Why the Transocean/BP oil rig failed to take safety seriously and the lax regulatory enforcement is all starting to make sense.
We now know that the regulators themselves took bribes in the form of large gifts like sporting event tickets and free dinners, which likely played a role in why regulators often overlooked rig problems while performing “inspections.”
But what benefit is there for a company like Transocean, the drilling company hired by BP?
Turns out that there are several hundred million in benefits:
As the BP oil spill continues to blacken waters in the Gulf of Mexico and beyond, Lloyd’s of London has issued its first estimate of net claims from the disaster.
The world’s largest insurance market says total claims from explosion of the Deepwater Horizon oil rig could be between $300 million and $600 million.
The figure was based on information from an unknown number of Lloyd’s 78 syndicates with exposure to the disaster, including the limits of their individual contracts.
For their part in the largest oil disaster in US controlled waters, Transocean stands to make $270 million in profits:
THE owner of the oil rig that exploded in the Gulf of Mexico, killing 11 people and causing a giant slick, has made a $270m (Â£182m) profit from insurance payouts for the disaster.
The revelation by Transocean, the worldâ€™s biggest offshore driller, will add to the political storm over the disaster. The company was hired by BP to drill the well.
The â€œaccounting gainâ€ arose because the $560m insurance policy Transocean took out on its Deepwater Horizon rig was greater than the value of the rig itself. Transocean has already received a cash payment of $401m with the rest due in the next few weeks.
The windfall, revealed in a conference call with analysts, will more than cover the $200m that Transocean expects to pay to survivors and their families and for higher insurance costs.
[source: Times Online]
BP and Transocean let their safety processes slide, as did the regulators, and 11 people died as a result. Someone’s father, brother, son – and for what?
According to these reports, it was for money. What motivation do corporations have to protect their employees? When they can still profit from disaster, even after people die, then the only motivation is profit. Even after settlements with the families, these companies will come out ahead.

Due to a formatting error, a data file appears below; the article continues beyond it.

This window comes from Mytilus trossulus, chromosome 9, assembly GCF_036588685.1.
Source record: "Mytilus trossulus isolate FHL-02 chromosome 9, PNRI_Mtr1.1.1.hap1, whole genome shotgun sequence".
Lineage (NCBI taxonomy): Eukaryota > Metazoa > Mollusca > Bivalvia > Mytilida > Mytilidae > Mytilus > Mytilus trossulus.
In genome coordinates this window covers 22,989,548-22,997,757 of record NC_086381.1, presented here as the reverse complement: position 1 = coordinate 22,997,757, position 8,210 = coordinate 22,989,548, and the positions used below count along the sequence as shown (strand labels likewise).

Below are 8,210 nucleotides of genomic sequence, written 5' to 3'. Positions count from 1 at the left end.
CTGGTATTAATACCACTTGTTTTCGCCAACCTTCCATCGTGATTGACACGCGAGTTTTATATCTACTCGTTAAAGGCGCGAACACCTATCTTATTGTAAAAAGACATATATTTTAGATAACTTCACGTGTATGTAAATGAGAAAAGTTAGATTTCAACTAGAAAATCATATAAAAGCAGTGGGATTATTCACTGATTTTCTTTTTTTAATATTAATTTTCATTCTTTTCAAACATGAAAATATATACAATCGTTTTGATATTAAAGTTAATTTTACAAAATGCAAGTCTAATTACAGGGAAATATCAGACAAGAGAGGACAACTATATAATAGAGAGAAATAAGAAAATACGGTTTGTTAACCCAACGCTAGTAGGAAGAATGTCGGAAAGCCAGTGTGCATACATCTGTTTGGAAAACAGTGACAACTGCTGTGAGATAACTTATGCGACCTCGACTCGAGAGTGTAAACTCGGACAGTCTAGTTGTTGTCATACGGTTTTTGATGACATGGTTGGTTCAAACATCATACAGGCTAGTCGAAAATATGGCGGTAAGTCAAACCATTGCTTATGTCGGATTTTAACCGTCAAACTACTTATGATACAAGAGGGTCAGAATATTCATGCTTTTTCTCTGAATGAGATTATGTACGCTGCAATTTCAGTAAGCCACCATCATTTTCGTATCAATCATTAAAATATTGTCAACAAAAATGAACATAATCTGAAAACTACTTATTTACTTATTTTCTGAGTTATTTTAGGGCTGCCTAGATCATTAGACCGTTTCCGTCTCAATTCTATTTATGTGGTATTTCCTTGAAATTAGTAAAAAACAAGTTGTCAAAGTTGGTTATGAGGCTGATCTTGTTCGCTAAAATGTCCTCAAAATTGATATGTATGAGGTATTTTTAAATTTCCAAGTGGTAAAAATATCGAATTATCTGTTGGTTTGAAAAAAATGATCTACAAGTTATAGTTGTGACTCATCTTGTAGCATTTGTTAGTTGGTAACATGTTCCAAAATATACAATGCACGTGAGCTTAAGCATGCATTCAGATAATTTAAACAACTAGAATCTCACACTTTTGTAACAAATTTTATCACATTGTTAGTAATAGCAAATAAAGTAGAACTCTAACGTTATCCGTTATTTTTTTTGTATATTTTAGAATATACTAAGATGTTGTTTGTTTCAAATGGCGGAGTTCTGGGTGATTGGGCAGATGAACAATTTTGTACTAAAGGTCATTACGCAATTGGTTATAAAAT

Will anyone be prosecuted? Like Goldman Sachs, there will be a show – heck look at the circus they’ve made of it now! In the end, no one, at least not those directly responsible, will be criminally charged with manslaughter or negligence, and as a result, corporations like BP, Transocean, Goldman, JP Morgan, et. al. will continue with business as usual – killing people, destroying lives, destroying sovereign economies, manipulating currencies & stock markets, and a host of other crimes against humanity, while our politicians turn a blind eye, because they, too, have been bought and paid for.
HE WHO HAS GOLD RULES…HE WHO DOESN’T GOES TO JAIL.
AIN’T AMERICA WONDERFUL.
(THE SHOUTING IS INTENTIONAL)
Does the Chicago Climate Exchange, Cap and (tax) Trade, Carbon Trading, “Green Economy” come to mind now? The destruction of that Oil Rig was a DELIBERATE ACT of sabotage in order to line the already bulging pockets(money) of Fat Cat slimeballs within the Government, and the futures commodities(Goldman Sachs, Wall Street) market. Every piece of information to link all this together is readily available for anyone to research. The government/corporate/media/military industrial complex of this country is now a complete criminal enterprise in total control of evrything in the U.S.A.